Baylor University has finally settled a years-long federal lawsuit over several allegations of sexual assault. A total of 15 women came forward in the lawsuit, claiming that they had been the victims of sexual assault, which ultimately led to the termination of the school's president and football coach and damaged the Baptist school's reputation.
The initial lawsuit was filed in 2016, and notification of the settlement was apparently filed in online court records on Monday.
The Associated Press reported that the lawsuit was one of several that claimed staff and administrators on campus either ignored or concealed reports from women who said they were assaulted on or around campus.
Some of the women in the lawsuit suggested that school officials used the campus conduct code — which included the banning of alcohol, drugs, and sex before marriage — to keep the women from reporting what they allegedly experienced.
A separate lawsuit alleged that Baylor University was a "hunting ground for sexual predators."
Though the lawsuit was settled, the details of the settlement were not revealed.
“We are deeply sorry for anyone connected with the Baylor community who has been harmed by sexual violence. While we can never erase the reprehensible acts of the past, we pray that this agreement will allow these 15 survivors to move forward in a supportive manner,” the university said in a statement.
The scandal initially came to light in 2015 and 2016 after there were allegations of assault carried out by members of the football team. As a result, the university hired Pepper Hamilton to carry out an independent investigation into what had allegedly happened.
The law firm determined that the university failed to sufficiently respond to accusations of sexual assault involving football players over a period of several years. It also raised important questions about how the school responded to assault allegations across the whole campus.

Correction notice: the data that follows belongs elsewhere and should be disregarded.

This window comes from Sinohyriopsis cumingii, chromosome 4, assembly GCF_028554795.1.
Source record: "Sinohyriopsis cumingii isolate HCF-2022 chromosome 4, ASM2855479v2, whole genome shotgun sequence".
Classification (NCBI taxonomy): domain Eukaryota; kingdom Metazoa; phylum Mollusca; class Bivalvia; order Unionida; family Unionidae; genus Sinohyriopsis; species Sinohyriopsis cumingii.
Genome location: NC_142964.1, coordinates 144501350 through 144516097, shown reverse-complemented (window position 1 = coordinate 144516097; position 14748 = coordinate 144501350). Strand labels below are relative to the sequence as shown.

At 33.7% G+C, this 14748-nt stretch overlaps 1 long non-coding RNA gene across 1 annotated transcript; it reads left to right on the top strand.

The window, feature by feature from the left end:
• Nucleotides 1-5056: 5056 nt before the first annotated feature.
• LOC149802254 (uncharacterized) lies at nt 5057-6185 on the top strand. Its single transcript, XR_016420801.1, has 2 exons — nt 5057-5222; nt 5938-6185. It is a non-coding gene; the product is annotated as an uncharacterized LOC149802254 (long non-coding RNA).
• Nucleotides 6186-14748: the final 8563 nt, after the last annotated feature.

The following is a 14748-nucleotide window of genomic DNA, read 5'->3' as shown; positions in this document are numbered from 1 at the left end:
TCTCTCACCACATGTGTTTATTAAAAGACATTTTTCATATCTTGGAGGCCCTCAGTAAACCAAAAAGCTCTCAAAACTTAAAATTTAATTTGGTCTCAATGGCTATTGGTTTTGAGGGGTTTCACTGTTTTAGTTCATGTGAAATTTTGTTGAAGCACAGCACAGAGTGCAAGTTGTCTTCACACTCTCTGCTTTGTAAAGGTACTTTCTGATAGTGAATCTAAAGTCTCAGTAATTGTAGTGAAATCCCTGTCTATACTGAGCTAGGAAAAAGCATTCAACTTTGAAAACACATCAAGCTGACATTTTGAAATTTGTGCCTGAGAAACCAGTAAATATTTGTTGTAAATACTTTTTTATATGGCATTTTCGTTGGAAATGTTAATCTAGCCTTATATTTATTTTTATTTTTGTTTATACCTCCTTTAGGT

Former school President Ken Starr, who led the investigation of the Bill Clinton-Monica Lewinsky debacle, was soon removed as the leader of the university. He died in 2022, per the report.
The university also fired former football coach Art Briles, who denied having attempted to cover up sexual violence in his program. Though he did lead the program to a Big 12 title, he has not returned to coaching a major college or university.
Chad Dunn, an attorney for the women who settled, suggested that the lawsuit stretched far beyond just the football program at the university.
“Their bravery and strength has created legal precedents that empower others to gain relief from the injuries inflicted by their universities, while also securing safer education environments for future generations,” Dunn said.
“Baylor’s focus of media attention on football tried to misdirect attention from institutional failures of the Baylor administration. Our clients would have none of that. Their determination brought the focus on officials in the ivory tower and ‘the Baylor way.’”
Baylor University reaches settlement in Title IX lawsuitwww.youtube.com
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